Myanmar’s opposition National Unity Government (NUG) has announced the formation of a COVID-19 Task Force in order to help control the virus and bolster its bid for international recognition.
In a statement yesterday, the NUG said that the task force, which will be led by Dr. Cynthia Maung, chair of the NUG’s Ethnic Health Committee, and Union Minister of Health Dr. Zaw Wai Soe, who headed Myanmar’s COVID-19 taskforce before February’s military coup, will work in collaboration with ethnic health organizations “to prevent, mitigate and control the spread of COVID-19 pandemic in Myanmar.”
In addition to “issuing directives relating to COVID-19 prevention,” the new task force will also help coordinate “cooperation with international associations in order to procure, not only COVID-19 vaccines but also prerequisite assistance and equipment needed for vaccination programs.”
The NUG was formed in April by opponents of the military junta that seized power on February 1, to function as a sort of internal government-in-exile and compete with the junta for international recognition.
According to the statement, the NUG’s COVID-19 Task Force will aim to hold “discussions and consultations” with organizations including the United Nations, international non-government organizations, and foreign governments, including its Southeast Asian neighbors and those further afield.
The announcement comes in the midst of a terrifying wave of COVID-19 infections in Myanmar. Yesterday, the junta’s health ministry reported 5,506 new COVID-19 infections, bringing the country’s total to more than a quarter of a million, in addition to 6,133 deaths.
These figures are almost certainly underestimates, given the collapse of testing and contact tracing since the military coup tipped the country into turmoil six months ago. Vaccination rates have also plummeted, with thousands of health workers walking off the job as an act of civil disobedience, and many people refusing to receive what few vaccines are on offer from military medics. Zaw Wai Soe told Radio Free Asia this week that without timely intervention, “it is possible that more than 300,000 or up to 400,000 lives could be lost.”
With the new Delta variant scything across the country, and hospitals facing a severe shortage of oxygen supplies, the Special Advisory Council on Myanmar (SAC-M) today called for a “massive U.N.-mandated humanitarian response” to address the crisis. Said Chris Sidoti, a former member of the U.N. Fact-Finding Mission on Myanmar, “The situation has become a humanitarian disaster of such proportions that an international presence of health and medical personnel has become critical.”
While the NUG’s move is natural given the desperate COVID-19 situation in the country, it also clearly has an important political dimension. Given the military’s “incompetence, inaction, and inhuman conduct” in responding to the pandemic, as Zoya Phan of Burma Campaign UK put it today, the NUG, for all its limitations, stands a good chance at being able to prove itself more effective at delivering basic services. This would help bolster its attempts at being recognized as Myanmar’s legitimate government. The goal seems to be that if the NUG talks like a government and acts like a government, foreign capitals might formally recognize it as such.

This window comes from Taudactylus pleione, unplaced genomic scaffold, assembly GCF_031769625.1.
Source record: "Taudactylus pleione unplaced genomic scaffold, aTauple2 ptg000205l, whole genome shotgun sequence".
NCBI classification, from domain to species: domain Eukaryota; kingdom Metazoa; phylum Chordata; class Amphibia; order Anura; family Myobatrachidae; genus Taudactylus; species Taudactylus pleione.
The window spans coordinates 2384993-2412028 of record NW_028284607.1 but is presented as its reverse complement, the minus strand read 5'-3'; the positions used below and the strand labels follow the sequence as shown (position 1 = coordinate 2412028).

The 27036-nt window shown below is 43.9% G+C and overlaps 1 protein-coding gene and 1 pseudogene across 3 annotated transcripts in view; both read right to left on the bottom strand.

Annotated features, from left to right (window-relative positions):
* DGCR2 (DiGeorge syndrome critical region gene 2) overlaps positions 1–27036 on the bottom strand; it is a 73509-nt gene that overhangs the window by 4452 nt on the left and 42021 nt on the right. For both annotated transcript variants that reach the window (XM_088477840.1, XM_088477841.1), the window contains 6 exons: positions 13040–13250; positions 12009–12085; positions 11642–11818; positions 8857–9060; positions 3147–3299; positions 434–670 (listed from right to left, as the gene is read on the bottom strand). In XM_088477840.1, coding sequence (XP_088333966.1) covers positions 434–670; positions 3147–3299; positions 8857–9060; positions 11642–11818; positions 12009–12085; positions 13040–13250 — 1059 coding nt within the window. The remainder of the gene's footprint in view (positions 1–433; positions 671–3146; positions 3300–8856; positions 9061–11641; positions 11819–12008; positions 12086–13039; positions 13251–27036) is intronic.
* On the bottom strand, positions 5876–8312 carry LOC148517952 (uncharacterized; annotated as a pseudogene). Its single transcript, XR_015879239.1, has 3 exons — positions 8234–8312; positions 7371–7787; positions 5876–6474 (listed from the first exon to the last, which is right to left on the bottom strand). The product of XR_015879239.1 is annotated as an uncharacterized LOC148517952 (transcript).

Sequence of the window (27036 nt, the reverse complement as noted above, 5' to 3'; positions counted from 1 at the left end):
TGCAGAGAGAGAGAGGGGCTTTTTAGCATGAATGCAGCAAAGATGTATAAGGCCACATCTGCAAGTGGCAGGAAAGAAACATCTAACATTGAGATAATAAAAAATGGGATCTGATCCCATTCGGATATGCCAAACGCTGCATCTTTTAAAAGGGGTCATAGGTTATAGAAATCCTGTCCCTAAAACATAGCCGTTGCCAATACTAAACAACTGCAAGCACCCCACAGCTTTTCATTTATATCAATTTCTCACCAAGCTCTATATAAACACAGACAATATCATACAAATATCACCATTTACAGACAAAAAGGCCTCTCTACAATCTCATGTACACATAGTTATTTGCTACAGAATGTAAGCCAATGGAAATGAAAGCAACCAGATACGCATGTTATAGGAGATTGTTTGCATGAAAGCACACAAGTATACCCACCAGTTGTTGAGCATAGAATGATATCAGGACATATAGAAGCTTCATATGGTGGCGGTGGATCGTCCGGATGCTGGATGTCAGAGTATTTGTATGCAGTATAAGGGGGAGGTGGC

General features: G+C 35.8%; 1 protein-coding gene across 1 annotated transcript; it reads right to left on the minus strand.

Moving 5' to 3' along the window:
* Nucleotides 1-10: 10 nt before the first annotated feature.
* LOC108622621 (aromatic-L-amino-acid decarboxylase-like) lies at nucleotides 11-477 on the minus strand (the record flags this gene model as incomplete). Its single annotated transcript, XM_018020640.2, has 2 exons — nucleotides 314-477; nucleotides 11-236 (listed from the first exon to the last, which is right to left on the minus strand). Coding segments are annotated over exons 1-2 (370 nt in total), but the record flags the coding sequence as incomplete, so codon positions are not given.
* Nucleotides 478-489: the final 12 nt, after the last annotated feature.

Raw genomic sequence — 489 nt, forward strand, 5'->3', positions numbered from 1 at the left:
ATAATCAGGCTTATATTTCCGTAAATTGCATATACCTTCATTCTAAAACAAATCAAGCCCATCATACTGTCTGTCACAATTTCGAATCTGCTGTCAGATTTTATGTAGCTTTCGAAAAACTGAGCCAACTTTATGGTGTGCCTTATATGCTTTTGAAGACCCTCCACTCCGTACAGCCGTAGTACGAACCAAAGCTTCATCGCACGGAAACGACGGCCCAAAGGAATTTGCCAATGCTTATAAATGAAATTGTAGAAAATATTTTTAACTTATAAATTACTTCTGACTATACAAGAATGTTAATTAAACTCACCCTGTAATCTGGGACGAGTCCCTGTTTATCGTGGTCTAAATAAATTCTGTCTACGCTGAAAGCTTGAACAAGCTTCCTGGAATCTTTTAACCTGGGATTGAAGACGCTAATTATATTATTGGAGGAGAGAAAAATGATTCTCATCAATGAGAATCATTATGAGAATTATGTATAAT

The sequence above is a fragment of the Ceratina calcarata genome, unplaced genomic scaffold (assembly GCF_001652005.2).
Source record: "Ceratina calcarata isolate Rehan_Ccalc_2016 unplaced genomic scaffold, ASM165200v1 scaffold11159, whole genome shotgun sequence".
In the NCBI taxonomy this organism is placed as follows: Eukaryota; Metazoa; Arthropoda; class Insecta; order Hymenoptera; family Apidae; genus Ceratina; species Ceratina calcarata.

However, even as many foreign governments have condemned the turn of events in Myanmar, none has so far recognized the NUG. As I argued earlier this week, this reflects the fact that the military junta, however contested its control, remains in control of the central state apparatus. No governments, at least so far, seem willing to forfeit their diplomatic channel to the military government, the likely result of any formal recognition of the NUG.
Still, the funneling of COVID-19 aid and vaccines to the NUG, perhaps via the border crossings controlled by aligned ethnic armed organizations in Karen State on the border with Thailand, could be one way for Western nations to support the anti-coup opposition short of formally recognizing it. This could also appeal to foreign governments who are seeking to offer humanitarian and COVID-19 aid to Myanmar, but are reluctant to do so in a manner that confers legitimacy on the ruling junta.
Of course, such a plan hinges on the cooperation of the Thai government, whose Prime Minister Prayut Chan-o-cha came to power in a coup of his own in 2014 and has bent over backwards to avoid condemning the February coup. Whether Bangkok would permit the opening of a politically sensitive coronavirus aid pipeline from its territory into rebel-held regions of eastern Myanmar thus remains unlikely – but it might be Myanmar’s best chance of avoiding a COVID-19 disaster.